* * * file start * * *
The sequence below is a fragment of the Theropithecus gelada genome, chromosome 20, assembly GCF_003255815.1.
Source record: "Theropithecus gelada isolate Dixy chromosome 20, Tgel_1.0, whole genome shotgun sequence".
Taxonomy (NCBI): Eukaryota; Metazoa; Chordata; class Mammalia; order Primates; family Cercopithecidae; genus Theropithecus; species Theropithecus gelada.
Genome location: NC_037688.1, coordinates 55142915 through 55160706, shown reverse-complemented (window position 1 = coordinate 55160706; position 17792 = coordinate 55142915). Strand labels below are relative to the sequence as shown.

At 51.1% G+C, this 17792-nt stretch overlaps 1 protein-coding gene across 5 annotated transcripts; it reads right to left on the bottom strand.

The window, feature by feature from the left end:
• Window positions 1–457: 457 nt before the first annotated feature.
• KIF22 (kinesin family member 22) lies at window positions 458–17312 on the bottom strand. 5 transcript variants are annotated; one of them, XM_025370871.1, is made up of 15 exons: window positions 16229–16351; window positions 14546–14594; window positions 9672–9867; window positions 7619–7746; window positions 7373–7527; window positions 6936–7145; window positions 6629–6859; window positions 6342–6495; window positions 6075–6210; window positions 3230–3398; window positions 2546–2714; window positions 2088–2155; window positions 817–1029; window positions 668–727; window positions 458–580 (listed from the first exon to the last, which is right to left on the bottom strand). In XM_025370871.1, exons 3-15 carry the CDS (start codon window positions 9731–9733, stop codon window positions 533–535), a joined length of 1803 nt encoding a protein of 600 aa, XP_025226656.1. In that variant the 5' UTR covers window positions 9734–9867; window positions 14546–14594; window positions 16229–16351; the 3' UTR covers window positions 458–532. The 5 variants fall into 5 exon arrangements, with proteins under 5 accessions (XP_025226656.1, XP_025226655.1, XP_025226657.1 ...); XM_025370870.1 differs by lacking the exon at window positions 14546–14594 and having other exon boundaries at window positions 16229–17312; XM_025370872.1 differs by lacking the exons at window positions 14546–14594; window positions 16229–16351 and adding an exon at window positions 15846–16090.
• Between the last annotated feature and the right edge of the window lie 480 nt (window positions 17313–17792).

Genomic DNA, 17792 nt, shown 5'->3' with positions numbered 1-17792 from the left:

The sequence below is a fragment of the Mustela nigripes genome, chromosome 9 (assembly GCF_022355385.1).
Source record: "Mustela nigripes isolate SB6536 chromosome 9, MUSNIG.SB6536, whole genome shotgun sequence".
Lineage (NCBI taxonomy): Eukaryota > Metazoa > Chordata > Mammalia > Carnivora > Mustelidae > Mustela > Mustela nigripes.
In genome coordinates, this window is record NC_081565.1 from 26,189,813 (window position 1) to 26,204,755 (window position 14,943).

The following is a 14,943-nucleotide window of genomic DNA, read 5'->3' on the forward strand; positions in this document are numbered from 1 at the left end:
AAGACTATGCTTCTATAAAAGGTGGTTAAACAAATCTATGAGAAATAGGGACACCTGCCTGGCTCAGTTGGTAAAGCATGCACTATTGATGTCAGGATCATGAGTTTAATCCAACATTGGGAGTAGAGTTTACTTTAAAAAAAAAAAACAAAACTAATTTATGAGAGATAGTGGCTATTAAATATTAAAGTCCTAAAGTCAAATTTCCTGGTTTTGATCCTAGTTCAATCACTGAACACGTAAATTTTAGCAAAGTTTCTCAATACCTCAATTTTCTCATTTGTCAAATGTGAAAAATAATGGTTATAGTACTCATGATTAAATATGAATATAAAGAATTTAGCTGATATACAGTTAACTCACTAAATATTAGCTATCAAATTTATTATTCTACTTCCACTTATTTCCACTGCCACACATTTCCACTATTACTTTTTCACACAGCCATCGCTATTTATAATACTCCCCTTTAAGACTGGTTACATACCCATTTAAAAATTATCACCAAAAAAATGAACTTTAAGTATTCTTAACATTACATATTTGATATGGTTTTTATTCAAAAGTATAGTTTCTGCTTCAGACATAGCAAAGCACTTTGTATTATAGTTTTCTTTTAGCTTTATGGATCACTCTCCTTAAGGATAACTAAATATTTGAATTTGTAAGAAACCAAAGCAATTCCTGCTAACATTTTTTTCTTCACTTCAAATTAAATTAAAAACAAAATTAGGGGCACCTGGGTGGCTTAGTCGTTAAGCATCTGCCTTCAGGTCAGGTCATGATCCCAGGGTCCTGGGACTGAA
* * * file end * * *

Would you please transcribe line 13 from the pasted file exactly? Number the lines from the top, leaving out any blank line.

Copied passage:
Lineage (NCBI taxonomy): Eukaryota > Metazoa > Chordata > Mammalia > Carnivora > Mustelidae > Mustela > Mustela nigripes.